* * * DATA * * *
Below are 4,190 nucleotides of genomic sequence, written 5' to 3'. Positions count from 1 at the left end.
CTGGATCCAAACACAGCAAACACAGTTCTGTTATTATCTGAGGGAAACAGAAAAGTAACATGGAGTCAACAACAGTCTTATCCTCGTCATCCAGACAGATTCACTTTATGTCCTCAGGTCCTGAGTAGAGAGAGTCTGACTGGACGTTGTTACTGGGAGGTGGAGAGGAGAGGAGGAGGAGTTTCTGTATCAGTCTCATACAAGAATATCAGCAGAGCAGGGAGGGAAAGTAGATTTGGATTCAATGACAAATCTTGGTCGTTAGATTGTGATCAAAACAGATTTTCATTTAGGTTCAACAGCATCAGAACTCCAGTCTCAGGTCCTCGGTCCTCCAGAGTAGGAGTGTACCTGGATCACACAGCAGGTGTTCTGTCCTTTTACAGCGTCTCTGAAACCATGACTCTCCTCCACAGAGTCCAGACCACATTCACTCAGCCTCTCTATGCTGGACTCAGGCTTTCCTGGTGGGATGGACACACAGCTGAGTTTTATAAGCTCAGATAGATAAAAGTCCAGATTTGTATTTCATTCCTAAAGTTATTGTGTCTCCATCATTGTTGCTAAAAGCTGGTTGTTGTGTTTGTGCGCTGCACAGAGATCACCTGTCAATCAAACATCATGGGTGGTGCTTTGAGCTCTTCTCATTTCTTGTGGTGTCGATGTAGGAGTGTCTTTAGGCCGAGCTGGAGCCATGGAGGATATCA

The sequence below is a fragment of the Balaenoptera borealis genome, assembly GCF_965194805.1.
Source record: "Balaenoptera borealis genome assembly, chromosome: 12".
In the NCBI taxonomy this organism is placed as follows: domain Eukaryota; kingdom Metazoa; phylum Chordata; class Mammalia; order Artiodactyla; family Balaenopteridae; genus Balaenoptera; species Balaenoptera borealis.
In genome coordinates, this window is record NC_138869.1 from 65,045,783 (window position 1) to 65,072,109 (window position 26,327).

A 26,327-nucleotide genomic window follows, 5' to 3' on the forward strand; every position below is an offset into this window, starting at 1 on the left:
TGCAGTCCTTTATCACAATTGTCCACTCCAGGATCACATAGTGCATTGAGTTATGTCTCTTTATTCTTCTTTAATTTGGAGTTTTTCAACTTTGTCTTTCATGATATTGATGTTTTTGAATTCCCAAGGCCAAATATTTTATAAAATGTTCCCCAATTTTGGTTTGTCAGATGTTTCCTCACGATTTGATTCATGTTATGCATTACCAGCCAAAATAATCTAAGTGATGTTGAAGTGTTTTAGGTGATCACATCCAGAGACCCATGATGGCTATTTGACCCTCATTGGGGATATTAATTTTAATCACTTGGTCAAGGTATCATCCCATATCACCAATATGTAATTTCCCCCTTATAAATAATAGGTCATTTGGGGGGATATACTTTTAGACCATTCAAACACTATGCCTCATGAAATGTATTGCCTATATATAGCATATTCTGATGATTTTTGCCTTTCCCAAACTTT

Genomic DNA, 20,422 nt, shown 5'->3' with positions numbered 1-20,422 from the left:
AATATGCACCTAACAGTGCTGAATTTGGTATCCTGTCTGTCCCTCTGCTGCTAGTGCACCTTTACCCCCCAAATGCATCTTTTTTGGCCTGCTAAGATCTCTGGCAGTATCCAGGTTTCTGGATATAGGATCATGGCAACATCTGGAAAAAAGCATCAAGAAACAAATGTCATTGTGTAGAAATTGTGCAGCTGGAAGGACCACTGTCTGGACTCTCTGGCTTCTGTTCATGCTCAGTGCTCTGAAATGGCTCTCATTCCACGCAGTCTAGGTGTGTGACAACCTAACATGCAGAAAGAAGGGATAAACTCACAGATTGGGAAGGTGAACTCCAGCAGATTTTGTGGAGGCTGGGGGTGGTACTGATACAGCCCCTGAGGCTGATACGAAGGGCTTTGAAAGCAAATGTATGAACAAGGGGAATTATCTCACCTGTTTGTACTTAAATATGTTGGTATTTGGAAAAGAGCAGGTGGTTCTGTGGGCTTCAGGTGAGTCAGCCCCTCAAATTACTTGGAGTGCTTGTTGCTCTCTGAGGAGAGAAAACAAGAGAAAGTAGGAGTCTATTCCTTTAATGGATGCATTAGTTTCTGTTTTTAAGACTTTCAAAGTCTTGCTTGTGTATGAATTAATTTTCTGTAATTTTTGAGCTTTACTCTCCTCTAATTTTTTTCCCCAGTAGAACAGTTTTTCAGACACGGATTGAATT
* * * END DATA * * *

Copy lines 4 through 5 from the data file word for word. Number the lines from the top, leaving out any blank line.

Source record: "Balaenoptera borealis genome assembly, chromosome: 12".
In the NCBI taxonomy this organism is placed as follows: domain Eukaryota; kingdom Metazoa; phylum Chordata; class Mammalia; order Artiodactyla; family Balaenopteridae; genus Balaenoptera; species Balaenoptera borealis.